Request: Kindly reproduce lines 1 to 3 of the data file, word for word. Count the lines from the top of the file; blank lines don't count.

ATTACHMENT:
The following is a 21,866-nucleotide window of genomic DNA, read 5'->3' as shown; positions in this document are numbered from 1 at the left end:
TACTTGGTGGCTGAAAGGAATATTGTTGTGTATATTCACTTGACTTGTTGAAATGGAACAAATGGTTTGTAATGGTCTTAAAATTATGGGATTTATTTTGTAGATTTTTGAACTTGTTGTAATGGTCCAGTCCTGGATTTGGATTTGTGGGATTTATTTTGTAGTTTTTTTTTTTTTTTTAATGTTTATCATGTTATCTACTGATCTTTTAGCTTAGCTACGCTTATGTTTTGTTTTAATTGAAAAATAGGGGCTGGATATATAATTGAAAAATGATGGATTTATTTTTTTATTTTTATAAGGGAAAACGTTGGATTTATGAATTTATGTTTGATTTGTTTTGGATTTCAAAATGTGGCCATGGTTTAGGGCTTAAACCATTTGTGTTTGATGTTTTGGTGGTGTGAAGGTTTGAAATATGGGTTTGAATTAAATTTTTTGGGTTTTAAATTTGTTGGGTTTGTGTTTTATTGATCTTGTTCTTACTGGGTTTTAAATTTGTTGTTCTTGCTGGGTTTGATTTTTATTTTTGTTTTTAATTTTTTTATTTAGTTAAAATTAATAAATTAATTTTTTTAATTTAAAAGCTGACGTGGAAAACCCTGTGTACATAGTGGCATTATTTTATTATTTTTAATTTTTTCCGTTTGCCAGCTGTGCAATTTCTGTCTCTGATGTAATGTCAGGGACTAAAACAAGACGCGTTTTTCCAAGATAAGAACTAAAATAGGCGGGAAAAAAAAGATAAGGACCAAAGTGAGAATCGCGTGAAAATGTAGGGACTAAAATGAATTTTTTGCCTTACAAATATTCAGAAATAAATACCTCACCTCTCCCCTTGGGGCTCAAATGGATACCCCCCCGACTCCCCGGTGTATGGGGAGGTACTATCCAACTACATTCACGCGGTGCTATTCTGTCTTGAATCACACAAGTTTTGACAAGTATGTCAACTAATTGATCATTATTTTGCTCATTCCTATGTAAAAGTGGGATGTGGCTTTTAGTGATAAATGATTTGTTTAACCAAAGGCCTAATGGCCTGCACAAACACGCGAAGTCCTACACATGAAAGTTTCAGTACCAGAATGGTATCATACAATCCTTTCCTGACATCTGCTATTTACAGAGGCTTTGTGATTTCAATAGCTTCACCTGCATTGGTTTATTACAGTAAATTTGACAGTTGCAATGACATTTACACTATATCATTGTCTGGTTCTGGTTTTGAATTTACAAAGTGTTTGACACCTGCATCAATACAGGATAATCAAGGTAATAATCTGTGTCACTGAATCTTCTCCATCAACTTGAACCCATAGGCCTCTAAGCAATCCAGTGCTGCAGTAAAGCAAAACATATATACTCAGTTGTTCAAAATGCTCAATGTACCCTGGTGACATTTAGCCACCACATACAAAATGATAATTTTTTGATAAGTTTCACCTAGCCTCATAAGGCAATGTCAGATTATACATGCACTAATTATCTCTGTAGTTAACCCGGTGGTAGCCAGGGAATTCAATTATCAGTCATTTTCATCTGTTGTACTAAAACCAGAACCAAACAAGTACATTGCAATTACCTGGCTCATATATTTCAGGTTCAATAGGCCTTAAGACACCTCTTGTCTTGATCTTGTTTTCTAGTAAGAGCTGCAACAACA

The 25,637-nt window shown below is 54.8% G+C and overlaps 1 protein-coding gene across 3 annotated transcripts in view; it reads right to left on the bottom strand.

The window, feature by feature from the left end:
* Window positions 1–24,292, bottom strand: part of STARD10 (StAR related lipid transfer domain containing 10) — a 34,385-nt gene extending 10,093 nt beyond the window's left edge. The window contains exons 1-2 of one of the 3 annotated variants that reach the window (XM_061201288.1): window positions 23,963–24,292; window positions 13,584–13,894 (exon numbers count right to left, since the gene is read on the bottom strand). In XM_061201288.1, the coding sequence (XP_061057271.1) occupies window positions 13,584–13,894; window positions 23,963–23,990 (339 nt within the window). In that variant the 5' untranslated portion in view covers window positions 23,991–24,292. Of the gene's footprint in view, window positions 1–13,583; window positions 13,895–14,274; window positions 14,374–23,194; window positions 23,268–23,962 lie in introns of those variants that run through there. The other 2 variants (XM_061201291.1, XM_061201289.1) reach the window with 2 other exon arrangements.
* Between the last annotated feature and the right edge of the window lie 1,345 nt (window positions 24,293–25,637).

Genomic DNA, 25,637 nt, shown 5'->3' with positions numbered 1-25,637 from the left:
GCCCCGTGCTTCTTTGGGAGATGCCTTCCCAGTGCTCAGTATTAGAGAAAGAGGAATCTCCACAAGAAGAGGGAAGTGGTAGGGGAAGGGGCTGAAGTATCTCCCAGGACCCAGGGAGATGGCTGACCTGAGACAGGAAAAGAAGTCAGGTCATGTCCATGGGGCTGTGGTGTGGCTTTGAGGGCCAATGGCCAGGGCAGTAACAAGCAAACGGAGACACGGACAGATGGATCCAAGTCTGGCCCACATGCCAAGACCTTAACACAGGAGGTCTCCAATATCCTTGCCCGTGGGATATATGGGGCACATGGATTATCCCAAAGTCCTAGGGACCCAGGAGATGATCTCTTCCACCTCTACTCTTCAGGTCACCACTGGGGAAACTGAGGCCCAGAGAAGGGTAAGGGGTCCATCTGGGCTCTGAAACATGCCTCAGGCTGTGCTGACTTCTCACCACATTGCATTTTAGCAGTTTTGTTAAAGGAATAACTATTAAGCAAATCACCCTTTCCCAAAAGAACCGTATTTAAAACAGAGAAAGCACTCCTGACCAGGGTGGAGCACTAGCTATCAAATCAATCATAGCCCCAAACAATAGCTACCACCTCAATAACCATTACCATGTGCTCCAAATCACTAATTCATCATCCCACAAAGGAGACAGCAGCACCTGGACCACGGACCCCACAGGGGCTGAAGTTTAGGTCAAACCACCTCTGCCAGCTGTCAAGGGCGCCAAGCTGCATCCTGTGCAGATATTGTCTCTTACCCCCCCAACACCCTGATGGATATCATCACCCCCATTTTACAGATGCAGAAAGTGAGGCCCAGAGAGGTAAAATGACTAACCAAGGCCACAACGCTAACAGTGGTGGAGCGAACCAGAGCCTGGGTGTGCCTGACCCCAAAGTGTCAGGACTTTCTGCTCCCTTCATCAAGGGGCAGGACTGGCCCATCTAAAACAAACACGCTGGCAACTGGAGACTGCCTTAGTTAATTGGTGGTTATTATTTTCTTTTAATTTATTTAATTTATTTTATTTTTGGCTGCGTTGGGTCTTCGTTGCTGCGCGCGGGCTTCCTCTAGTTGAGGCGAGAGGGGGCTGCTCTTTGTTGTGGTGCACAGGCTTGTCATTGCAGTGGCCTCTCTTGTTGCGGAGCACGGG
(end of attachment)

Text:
The following is a 21,866-nucleotide window of genomic DNA, read 5'->3' as shown; positions in this document are numbered from 1 at the left end:
TACTTGGTGGCTGAAAGGAATATTGTTGTGTATATTCACTTGACTTGTTGAAATGGAACAAATGGTTTGTAATGGTCTTAAAATTATGGGATTTATTTTGTAGATTTTTGAACTTGTTGTAATGGTCCAGTCCTGGATTTGGATTTGTGGGATTTATTTTGTAGTTTTTTTTTTTTTTTTAATGTTTATCATGTTATCTACTGATCTTTTAGCTTAGCTACGCTTATGTTTTGTTTTAATTGAAAAATAGGGGCTGGATATATAATTGAAAAATGATGGATTTATTTTTTTATTTTTATAAGGGAAAACGTTGGATTTATGAATTTATGTTTGATTTGTTTTGGATTTCAAAATGTGGCCATGGTTTAGGGCTTAAACCATTTGTGTTTGATGTTTTGGTGGTGTGAAGGTTTGAAATATGGGTTTGAATTAAATTTTTTGGGTTTTAAATTTGTTGGGTTTGTGTTTTATTGATCTTGTTCTTACTGGGTTTTAAATTTGTTGTTCTTGCTGGGTTTGATTTTTATTTTTGTTTTTAATTTTTTTATTTAGTTAAAATTAATAAATTAATTTTTTTAATTTAAAAGCTGACGTGGAAAACCCTGTGTACATAGTGGCATTATTTTATTATTTTTAATTTTTTCCGTTTGCCAGCTGTGCAATTTCTGTCTCTGATGTAATGTCAGGGACTAAAACAAGACGCGTTTTTCCAAGATAAGAACTAAAATAGGCGGGAAAAAAAAGATAAGGACCAAAGTGAGAATCGCGTGAAAATGTAGGGACTAAAATGAATTTTTTGCCTTACAAATATTCAGAAATAAATACCTCACCTCTCCCCTTGGGGCTCAAATGGATACCCCCCCGACTCCCCGGTGTATGGGGAGGTACTATCCAACTACATTCACGCGGTGCTATTCTGTCTTGAATCACACAAGTTTTGACAAGTATGTCAACTAATTGATCATTATTTTGCTCATTCCTATGTAAAAGTGGGATGTGGCTTTTAGTGATAAATGATTTGTTTAACCAAAGGCCTAATGGCCTGCACAAACACGCGAAGTCCTACACATGAAAGTTTCAGTACCAGAATGGTATCATACAATCCTTTCCTGACATCTGCTATTTACAGAGGCTTTGTGATTTCAATAGCTTCACCTGCATTGGTTTATTACAGTAAATTTGACAGTTGCAATGACATTTACACTATATCATTGTCTGGTTCTGGTTTTGAATTTACAAAGTGTTTGACACCTGCATCAATACAGGATAATCAAGGTAATAATCTGTGTCACTGAATCTTCTCCATCAACTTGAACCCATAGGCCTCTAAGCAATCCAGTGCTGCAGTAAAGCAAAACATATATACTCAGTTGTTCAAAATGCTCAATGTACCCTGGTGACATTTAGCCACCACATACAAAATGATAATTTTTTGATAAGTTTCACCTAGCCTCATAAGGCAATGTCAGATTATACATGCACTAATTATCTCTGTAGTTAACCCGGTGGTAGCCAGGGAATTCAATTATCAGTCATTTTCATCTGTTGTACTAAAACCAGAACCAAACAAGTACATTGCAATTACCTGGCTCATATATTTCAGGTTCAATAGGCCTTAAGACACCTCTTGTCTTGATCTTGTTTTCTAGTAAGAGCTGCAACAACA

The 25,637-nt window shown below is 54.8% G+C and overlaps 1 protein-coding gene across 3 annotated transcripts in view; it reads right to left on the bottom strand.